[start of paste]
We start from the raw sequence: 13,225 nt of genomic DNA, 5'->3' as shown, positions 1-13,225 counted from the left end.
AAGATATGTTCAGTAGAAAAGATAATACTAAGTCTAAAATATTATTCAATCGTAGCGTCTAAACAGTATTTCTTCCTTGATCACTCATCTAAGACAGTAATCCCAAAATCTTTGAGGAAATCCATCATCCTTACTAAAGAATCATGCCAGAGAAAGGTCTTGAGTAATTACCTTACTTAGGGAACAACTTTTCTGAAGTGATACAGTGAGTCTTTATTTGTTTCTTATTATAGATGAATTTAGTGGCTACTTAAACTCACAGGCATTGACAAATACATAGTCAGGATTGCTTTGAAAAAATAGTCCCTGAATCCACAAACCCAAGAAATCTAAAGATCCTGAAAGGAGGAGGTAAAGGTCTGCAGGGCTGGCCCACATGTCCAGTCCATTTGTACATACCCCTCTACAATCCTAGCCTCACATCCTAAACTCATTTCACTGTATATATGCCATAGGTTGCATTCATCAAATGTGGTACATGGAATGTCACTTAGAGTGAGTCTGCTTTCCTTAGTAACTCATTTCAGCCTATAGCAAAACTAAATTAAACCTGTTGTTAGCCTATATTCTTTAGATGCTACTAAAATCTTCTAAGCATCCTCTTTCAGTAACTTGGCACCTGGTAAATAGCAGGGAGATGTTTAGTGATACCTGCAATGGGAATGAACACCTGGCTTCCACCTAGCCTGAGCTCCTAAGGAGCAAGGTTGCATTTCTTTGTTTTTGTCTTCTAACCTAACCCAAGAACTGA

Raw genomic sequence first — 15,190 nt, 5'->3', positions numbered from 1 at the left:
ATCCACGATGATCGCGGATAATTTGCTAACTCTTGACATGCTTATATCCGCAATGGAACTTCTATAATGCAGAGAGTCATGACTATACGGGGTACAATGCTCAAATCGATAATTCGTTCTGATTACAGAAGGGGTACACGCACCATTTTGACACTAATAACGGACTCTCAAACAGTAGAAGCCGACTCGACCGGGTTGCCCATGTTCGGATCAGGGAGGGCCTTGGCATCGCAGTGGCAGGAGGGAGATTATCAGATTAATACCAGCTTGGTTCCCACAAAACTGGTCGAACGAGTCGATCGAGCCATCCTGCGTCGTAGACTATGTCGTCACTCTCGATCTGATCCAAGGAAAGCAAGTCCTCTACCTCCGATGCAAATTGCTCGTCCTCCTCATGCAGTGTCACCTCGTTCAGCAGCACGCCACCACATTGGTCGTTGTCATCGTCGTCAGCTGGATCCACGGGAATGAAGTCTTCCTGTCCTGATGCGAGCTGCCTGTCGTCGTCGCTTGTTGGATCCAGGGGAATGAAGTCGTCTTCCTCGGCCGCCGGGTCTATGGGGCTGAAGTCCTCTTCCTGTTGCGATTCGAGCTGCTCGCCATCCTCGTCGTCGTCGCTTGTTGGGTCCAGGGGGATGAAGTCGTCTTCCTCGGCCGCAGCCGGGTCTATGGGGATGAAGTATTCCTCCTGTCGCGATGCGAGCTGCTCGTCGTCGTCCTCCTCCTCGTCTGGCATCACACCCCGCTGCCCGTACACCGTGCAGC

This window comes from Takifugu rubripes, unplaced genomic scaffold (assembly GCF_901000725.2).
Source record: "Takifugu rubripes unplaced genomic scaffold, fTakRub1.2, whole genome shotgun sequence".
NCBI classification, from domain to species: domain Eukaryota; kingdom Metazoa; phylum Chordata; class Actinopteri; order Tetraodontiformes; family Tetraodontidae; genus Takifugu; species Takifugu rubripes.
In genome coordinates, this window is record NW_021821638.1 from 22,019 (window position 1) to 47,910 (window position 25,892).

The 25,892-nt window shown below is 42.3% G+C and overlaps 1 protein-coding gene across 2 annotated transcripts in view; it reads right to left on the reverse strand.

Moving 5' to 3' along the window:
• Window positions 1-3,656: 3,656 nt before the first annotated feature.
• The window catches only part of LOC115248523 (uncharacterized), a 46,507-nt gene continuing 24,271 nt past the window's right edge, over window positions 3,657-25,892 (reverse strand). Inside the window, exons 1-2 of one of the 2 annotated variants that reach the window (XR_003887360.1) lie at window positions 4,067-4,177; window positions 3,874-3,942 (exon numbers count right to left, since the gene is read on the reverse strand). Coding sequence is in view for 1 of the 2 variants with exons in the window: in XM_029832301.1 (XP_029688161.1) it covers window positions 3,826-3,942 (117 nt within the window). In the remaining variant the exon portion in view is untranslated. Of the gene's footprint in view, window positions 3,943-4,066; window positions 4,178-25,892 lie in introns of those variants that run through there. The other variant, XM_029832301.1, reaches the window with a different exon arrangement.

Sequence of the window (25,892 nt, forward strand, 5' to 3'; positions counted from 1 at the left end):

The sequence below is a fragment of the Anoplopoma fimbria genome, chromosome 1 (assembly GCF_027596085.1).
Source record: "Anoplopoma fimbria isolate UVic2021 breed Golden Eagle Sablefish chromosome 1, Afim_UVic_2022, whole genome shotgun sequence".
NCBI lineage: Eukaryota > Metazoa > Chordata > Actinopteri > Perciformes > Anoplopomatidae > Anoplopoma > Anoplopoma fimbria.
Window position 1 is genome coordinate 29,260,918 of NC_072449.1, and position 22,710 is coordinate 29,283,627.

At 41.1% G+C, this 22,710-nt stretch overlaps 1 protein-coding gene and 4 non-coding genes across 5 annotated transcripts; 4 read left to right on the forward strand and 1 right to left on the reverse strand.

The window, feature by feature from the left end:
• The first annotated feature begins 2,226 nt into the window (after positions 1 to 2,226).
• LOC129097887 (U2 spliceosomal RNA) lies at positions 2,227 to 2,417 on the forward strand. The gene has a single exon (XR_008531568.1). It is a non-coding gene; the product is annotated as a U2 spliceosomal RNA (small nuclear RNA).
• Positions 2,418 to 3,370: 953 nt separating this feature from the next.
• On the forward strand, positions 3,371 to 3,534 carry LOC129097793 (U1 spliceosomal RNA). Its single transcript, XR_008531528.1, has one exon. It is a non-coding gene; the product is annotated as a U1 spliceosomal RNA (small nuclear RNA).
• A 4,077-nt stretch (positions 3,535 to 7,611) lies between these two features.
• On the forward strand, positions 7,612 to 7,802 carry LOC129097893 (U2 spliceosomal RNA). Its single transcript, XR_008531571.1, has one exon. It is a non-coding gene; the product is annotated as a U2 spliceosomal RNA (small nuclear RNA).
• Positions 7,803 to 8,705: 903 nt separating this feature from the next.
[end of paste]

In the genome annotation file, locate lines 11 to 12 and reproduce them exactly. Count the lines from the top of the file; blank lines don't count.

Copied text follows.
• Window positions 1-3,656: 3,656 nt before the first annotated feature.
• The window catches only part of LOC115248523 (uncharacterized), a 46,507-nt gene continuing 24,271 nt past the window's right edge, over window positions 3,657-25,892 (reverse strand). Inside the window, exons 1-2 of one of the 2 annotated variants that reach the window (XR_003887360.1) lie at window positions 4,067-4,177; window positions 3,874-3,942 (exon numbers count right to left, since the gene is read on the reverse strand). Coding sequence is in view for 1 of the 2 variants with exons in the window: in XM_029832301.1 (XP_029688161.1) it covers window positions 3,826-3,942 (117 nt within the window). In the remaining variant the exon portion in view is untranslated. Of the gene's footprint in view, window positions 3,943-4,066; window positions 4,178-25,892 lie in introns of those variants that run through there. The other variant, XM_029832301.1, reaches the window with a different exon arrangement.